I made a stop at the square on the corner of Moneda on the way by where there are vendors and there was a native dance show going on. Great costumes those headdresses are something else. Kind of ruined the illusion when I ran into a couple of them carrying cell phones in 7-11 later.

Last stop on the tour was the museum 2 doors down from my hostel, have no idea what the name of it is (there is a sign today it is the Museo De La SHCP) They don't do anything small here this place is also huge with tons of little rooms featuring different artists, all of it was great but in particular there was a sculpture exhibit that was awesome. Mostly modern art. Again no pictures allowed and security in every room to make sure you didn't take any.

Although I wore my comfy runners my feet are letting me know that they are not happy. Wonder is I can find a broke backpacker willing to make some coin by giving me a foot massage.. Think I'll see if I can find one.

Day 2 - I never did find a foot massage.. Ah well maybe tonight.

Included with my Stay at Hostel Moneda is a free walking tour which I opted to take today. It went to a few of the same places I went to yesterday but the guide spoke English so he explained a lot of stuff. So Mexico City is built on top of a lake and Aztec ruins. The city is sinking and most of the buildings are tilting a little. There is some Aztec ruins by the hostel so that is were the tour started.

I also got into the part of the Cathedral that was closed yesterday and got some info on it. They started building it in the 16th century but it was not finished until the 19th century. I guess they had issues with contractors back then too :-) Got some more info on the Diego murals at the Palace De Independence as well, seems he was suppose to do all of the walls on the 1st floor but had a difference of opinion with the government on what to paint so only 1/2 the floor is done. If you look at his paintings he has snuck in government soldiers attacking the people, a swastika and other anti government things. Seems Diego has communist leanings and was a follower of Marx and he has also incorporated that into his paintings, he also put Frida in a few of them.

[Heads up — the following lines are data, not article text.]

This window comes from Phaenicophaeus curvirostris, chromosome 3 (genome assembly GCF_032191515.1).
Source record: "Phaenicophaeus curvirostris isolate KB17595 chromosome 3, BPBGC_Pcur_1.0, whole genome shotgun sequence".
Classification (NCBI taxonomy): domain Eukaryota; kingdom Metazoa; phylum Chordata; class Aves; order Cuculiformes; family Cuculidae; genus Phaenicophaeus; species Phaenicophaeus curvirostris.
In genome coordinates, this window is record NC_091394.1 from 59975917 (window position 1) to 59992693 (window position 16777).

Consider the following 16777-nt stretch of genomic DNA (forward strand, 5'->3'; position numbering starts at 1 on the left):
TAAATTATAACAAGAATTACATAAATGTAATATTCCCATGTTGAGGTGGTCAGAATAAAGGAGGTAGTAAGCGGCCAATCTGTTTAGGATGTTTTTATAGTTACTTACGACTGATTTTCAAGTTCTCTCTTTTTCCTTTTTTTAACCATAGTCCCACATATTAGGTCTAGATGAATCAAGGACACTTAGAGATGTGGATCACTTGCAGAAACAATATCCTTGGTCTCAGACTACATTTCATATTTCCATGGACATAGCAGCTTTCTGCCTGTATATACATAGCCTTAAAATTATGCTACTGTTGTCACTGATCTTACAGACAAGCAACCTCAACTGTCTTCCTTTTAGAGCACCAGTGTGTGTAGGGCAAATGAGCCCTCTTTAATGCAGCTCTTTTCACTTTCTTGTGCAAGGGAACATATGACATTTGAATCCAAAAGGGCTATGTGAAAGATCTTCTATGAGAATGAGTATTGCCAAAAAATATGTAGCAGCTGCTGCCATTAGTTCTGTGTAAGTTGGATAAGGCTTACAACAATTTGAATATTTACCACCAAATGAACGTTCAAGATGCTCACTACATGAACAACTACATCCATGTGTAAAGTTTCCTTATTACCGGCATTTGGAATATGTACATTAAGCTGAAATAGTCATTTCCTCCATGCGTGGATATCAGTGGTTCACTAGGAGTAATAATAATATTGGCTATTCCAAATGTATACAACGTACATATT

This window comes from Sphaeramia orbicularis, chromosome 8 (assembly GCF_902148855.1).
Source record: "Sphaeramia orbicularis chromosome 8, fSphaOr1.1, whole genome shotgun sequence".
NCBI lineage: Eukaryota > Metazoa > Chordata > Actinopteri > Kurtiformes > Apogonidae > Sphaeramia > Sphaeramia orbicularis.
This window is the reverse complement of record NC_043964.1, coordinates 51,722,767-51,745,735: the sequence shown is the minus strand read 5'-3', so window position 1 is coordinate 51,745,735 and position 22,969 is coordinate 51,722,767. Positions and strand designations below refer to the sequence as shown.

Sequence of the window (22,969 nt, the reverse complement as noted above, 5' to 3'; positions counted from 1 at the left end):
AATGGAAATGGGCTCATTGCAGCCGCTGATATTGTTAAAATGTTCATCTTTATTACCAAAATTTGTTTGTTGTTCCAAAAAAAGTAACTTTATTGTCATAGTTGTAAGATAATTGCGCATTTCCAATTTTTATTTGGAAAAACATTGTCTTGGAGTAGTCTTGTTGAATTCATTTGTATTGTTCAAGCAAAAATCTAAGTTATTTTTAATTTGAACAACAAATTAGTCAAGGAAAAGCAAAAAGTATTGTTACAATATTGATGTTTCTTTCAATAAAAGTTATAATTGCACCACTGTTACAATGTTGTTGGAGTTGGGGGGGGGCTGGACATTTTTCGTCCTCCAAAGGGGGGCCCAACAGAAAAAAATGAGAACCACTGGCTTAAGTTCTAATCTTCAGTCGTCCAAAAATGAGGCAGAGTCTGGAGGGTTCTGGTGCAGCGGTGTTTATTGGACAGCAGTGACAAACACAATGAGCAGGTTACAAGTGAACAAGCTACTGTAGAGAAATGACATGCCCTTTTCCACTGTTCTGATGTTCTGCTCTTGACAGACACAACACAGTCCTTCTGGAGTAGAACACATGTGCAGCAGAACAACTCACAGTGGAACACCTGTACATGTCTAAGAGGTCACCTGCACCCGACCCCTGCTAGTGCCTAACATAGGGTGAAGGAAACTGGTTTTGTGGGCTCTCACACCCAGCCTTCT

The tour also included walking around the neighbor hood were our guide Alex gave us tips on restaurants that were open late, 24 hour pharmacies and other local landmarks including the post office which is also a museum. Part of the tour included a stop at a bakery. I happen to love baked goods but I have never imagined anything like this place. They have been in business for over 100 years and it is the biggest bakery I have ever seen. It is called Pasteleria Ideal and you can find it on Centro 16 Septiembre about 4 or 5 blocks down from the Zolaco. They had cakes in there twice as tall as me so I took some pictures, these cakes are on tables but they are only about 2 feet high, the rest is all cake. The entire top floor is dedicated to just cakes. Guess where I'm going tomorrow.

I have to say that this is a beautiful city and the area I am in is very safe. I have been out for walks at night and the streets are full of families out having a good time. Not once I have felt uneasy or uncomfortable. Our tour guide Alex also told us that this area is very safe and not to worry about going out a night.

Palacio De Bella Artes

Diego Murals - National Palace

Living Quarters National Palace